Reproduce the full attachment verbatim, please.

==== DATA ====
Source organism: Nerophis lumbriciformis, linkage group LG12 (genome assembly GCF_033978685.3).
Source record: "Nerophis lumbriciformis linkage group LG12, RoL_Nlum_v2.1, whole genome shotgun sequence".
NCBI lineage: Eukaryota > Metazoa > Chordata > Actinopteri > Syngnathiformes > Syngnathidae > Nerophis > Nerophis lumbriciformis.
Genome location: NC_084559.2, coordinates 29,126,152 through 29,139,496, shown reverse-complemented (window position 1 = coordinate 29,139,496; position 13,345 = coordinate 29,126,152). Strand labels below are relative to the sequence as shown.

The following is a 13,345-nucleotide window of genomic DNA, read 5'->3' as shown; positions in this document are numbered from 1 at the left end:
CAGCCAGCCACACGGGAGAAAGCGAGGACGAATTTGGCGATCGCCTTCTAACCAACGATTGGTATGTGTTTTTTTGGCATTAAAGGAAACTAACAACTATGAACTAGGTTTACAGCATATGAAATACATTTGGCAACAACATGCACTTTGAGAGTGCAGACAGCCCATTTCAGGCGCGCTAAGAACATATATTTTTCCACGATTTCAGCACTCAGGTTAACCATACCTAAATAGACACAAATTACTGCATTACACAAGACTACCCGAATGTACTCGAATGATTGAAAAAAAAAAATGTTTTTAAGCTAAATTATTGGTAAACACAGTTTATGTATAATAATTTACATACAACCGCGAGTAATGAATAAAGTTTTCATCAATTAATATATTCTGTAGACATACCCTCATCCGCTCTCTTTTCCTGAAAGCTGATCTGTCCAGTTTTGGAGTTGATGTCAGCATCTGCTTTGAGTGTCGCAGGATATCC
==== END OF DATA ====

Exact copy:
Source organism: Nerophis lumbriciformis, linkage group LG12 (genome assembly GCF_033978685.3).
Source record: "Nerophis lumbriciformis linkage group LG12, RoL_Nlum_v2.1, whole genome shotgun sequence".
NCBI lineage: Eukaryota > Metazoa > Chordata > Actinopteri > Syngnathiformes > Syngnathidae > Nerophis > Nerophis lumbriciformis.
Genome location: NC_084559.2, coordinates 29,126,152 through 29,139,496, shown reverse-complemented (window position 1 = coordinate 29,139,496; position 13,345 = coordinate 29,126,152). Strand labels below are relative to the sequence as shown.

The following is a 13,345-nucleotide window of genomic DNA, read 5'->3' as shown; positions in this document are numbered from 1 at the left end:
CAGCCAGCCACACGGGAGAAAGCGAGGACGAATTTGGCGATCGCCTTCTAACCAACGATTGGTATGTGTTTTTTTGGCATTAAAGGAAACTAACAACTATGAACTAGGTTTACAGCATATGAAATACATTTGGCAACAACATGCACTTTGAGAGTGCAGACAGCCCATTTCAGGCGCGCTAAGAACATATATTTTTCCACGATTTCAGCACTCAGGTTAACCATACCTAAATAGACACAAATTACTGCATTACACAAGACTACCCGAATGTACTCGAATGATTGAAAAAAAAAAATGTTTTTAAGCTAAATTATTGGTAAACACAGTTTATGTATAATAATTTACATACAACCGCGAGTAATGAATAAAGTTTTCATCAATTAATATATTCTGTAGACATACCCTCATCCGCTCTCTTTTCCTGAAAGCTGATCTGTCCAGTTTTGGAGTTGATGTCAGCATCTGCTTTGAGTGTCGCAGGATATCC